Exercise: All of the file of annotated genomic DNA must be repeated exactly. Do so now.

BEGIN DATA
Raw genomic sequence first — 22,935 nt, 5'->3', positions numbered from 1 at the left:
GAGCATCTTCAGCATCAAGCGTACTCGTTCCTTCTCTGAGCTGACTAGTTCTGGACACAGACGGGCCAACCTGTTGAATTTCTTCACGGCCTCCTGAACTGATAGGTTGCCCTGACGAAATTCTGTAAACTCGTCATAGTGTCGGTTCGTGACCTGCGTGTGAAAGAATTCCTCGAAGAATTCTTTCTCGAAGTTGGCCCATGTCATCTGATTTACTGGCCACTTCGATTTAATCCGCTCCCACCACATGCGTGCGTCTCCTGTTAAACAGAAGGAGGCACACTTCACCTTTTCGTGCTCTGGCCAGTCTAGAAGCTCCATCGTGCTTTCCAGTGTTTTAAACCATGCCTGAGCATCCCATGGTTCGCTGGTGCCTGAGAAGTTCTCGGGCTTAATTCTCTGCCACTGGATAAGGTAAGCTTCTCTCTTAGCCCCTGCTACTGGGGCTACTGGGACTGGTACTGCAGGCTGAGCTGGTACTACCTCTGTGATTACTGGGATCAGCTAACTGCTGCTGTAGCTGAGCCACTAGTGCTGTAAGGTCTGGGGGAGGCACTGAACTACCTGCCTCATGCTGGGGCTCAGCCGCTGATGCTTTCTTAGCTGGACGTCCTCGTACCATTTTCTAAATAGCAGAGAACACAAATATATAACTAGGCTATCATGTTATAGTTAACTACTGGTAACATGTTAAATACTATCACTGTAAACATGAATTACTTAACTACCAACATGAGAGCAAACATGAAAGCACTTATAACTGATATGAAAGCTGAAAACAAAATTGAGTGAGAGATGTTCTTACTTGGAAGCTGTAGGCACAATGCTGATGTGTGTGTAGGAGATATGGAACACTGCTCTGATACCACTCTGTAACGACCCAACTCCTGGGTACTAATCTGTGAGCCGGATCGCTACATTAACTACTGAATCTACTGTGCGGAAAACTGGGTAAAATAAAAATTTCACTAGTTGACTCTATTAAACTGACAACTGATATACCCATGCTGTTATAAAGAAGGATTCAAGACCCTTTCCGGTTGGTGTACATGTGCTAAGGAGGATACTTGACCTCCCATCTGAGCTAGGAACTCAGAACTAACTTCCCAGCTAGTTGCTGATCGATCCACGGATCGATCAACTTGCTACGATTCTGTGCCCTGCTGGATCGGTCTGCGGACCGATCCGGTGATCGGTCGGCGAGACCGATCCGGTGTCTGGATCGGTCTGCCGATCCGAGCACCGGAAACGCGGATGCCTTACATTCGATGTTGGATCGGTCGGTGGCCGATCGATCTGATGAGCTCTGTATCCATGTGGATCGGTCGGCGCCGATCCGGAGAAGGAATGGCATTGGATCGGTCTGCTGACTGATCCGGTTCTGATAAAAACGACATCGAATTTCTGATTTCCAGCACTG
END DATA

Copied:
Raw genomic sequence first — 22,935 nt, 5'->3', positions numbered from 1 at the left:
GAGCATCTTCAGCATCAAGCGTACTCGTTCCTTCTCTGAGCTGACTAGTTCTGGACACAGACGGGCCAACCTGTTGAATTTCTTCACGGCCTCCTGAACTGATAGGTTGCCCTGACGAAATTCTGTAAACTCGTCATAGTGTCGGTTCGTGACCTGCGTGTGAAAGAATTCCTCGAAGAATTCTTTCTCGAAGTTGGCCCATGTCATCTGATTTACTGGCCACTTCGATTTAATCCGCTCCCACCACATGCGTGCGTCTCCTGTTAAACAGAAGGAGGCACACTTCACCTTTTCGTGCTCTGGCCAGTCTAGAAGCTCCATCGTGCTTTCCAGTGTTTTAAACCATGCCTGAGCATCCCATGGTTCGCTGGTGCCTGAGAAGTTCTCGGGCTTAATTCTCTGCCACTGGATAAGGTAAGCTTCTCTCTTAGCCCCTGCTACTGGGGCTACTGGGACTGGTACTGCAGGCTGAGCTGGTACTACCTCTGTGATTACTGGGATCAGCTAACTGCTGCTGTAGCTGAGCCACTAGTGCTGTAAGGTCTGGGGGAGGCACTGAACTACCTGCCTCATGCTGGGGCTCAGCCGCTGATGCTTTCTTAGCTGGACGTCCTCGTACCATTTTCTAAATAGCAGAGAACACAAATATATAACTAGGCTATCATGTTATAGTTAACTACTGGTAACATGTTAAATACTATCACTGTAAACATGAATTACTTAACTACCAACATGAGAGCAAACATGAAAGCACTTATAACTGATATGAAAGCTGAAAACAAAATTGAGTGAGAGATGTTCTTACTTGGAAGCTGTAGGCACAATGCTGATGTGTGTGTAGGAGATATGGAACACTGCTCTGATACCACTCTGTAACGACCCAACTCCTGGGTACTAATCTGTGAGCCGGATCGCTACATTAACTACTGAATCTACTGTGCGGAAAACTGGGTAAAATAAAAATTTCACTAGTTGACTCTATTAAACTGACAACTGATATACCCATGCTGTTATAAAGAAGGATTCAAGACCCTTTCCGGTTGGTGTACATGTGCTAAGGAGGATACTTGACCTCCCATCTGAGCTAGGAACTCAGAACTAACTTCCCAGCTAGTTGCTGATCGATCCACGGATCGATCAACTTGCTACGATTCTGTGCCCTGCTGGATCGGTCTGCGGACCGATCCGGTGATCGGTCGGCGAGACCGATCCGGTGTCTGGATCGGTCTGCCGATCCGAGCACCGGAAACGCGGATGCCTTACATTCGATGTTGGATCGGTCGGTGGCCGATCGATCTGATGAGCTCTGTATCCATGTGGATCGGTCGGCGCCGATCCGGAGAAGGAATGGCATTGGATCGGTCTGCTGACTGATCCGGTTCTGATAAAAACGACATCGAATTTCTGATTTCCAGCACTG